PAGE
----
Castrol Honda Superbike World Champions
The focus of Superbike Champions is the Honda RC45, a fast and agile racing bike. Unlike more hardcore sims, Superbike Champions eases you into the game with some key features. Braking assistance will gently slow you down as you approach curves, and the steering assistance will practically drive the course for you. Another nice feature is the camera system. On some of the tighter curves in the city courses, the camera actually switches to an overhead view of the turn youâ€™re about to take. Itâ€™s disorienting at first, but itâ€™s a major help once you get used to it.
The racing environments range from the Grecian Porto Korinthos track to Hondaâ€™s own test facilities in Japan. As expected, the game contains a suitable amount of tweakability for the grease-monkey crowd, and offers the player full control over tire settings and gearshift ratios. Graphically, the tracks are standard Direct3D fare with nice detail and effects, and the scenery pop-in isnâ€™t too distracting (as long as you keep the fog turned on).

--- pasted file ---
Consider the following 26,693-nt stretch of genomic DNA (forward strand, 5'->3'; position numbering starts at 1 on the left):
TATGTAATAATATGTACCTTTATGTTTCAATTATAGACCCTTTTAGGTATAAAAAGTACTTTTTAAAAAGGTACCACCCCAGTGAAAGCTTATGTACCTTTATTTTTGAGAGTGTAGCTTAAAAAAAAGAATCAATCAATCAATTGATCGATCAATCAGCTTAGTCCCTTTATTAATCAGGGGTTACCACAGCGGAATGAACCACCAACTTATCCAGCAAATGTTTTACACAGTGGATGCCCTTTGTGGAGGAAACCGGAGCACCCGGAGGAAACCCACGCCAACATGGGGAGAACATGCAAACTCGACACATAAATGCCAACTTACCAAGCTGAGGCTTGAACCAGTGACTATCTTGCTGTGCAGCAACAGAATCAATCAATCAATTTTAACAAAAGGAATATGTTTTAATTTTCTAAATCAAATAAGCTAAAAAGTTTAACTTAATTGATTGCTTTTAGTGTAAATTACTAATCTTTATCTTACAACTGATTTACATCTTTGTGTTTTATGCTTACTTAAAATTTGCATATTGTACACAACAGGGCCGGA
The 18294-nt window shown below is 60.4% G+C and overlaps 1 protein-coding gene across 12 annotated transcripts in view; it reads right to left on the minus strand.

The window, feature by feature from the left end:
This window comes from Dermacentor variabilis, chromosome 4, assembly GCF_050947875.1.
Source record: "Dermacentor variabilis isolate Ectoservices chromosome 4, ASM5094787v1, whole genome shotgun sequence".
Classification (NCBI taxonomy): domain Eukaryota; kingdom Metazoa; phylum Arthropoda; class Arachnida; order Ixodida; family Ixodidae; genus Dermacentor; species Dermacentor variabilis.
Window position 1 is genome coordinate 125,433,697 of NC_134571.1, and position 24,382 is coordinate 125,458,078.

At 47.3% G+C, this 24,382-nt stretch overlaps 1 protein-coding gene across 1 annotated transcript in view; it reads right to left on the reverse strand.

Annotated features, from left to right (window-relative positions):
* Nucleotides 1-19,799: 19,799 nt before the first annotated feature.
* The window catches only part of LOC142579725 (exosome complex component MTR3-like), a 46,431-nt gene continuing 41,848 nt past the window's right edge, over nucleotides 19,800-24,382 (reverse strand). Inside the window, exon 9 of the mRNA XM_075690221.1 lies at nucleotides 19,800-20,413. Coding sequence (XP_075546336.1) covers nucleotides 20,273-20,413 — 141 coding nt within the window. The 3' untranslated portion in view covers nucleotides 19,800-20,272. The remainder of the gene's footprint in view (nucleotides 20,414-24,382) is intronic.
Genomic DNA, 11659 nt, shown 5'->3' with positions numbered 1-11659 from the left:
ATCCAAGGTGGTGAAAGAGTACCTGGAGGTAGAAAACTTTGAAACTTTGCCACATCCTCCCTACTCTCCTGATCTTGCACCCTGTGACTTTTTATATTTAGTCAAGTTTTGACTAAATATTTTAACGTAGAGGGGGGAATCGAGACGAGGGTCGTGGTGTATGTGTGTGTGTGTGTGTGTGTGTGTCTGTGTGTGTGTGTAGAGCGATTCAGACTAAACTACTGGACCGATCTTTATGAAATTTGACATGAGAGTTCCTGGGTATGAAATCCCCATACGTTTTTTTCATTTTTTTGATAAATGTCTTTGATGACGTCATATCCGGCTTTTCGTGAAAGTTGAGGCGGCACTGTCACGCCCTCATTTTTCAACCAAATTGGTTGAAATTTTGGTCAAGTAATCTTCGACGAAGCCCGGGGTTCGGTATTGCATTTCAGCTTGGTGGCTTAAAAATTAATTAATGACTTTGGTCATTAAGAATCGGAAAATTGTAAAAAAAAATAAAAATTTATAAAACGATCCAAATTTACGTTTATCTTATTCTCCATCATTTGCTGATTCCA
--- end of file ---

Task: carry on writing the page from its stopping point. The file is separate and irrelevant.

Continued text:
As nicely as the bikes handle on the road, there are still a few arcade elements that intrude on the action. The collision detection is poor, and tapping another rider results in your bike careening off on a 45-degree angle. Crashes are also unspectacular. Your bike simply tips over and skids for a few feet, rider still attached.
If you accidentally veer off the track into the grass, your bike automatically slows down instead of giving you the bumpy ride you deserve. This is a serious problem, because portions of the track occasionally blend into the side of the road, and although it looks like youâ€™re driving on pavement, youâ€™ll be moving like a slug. Getting back on the tarmac is also too difficult. Another major downer is that there’s only one bike model to drive in this game, the RC45, and the gameplay quickly becomes repetitive after the fifth or so race.
System Requirements: Pentium II 233 MHz, 64 MB RAM, Win95
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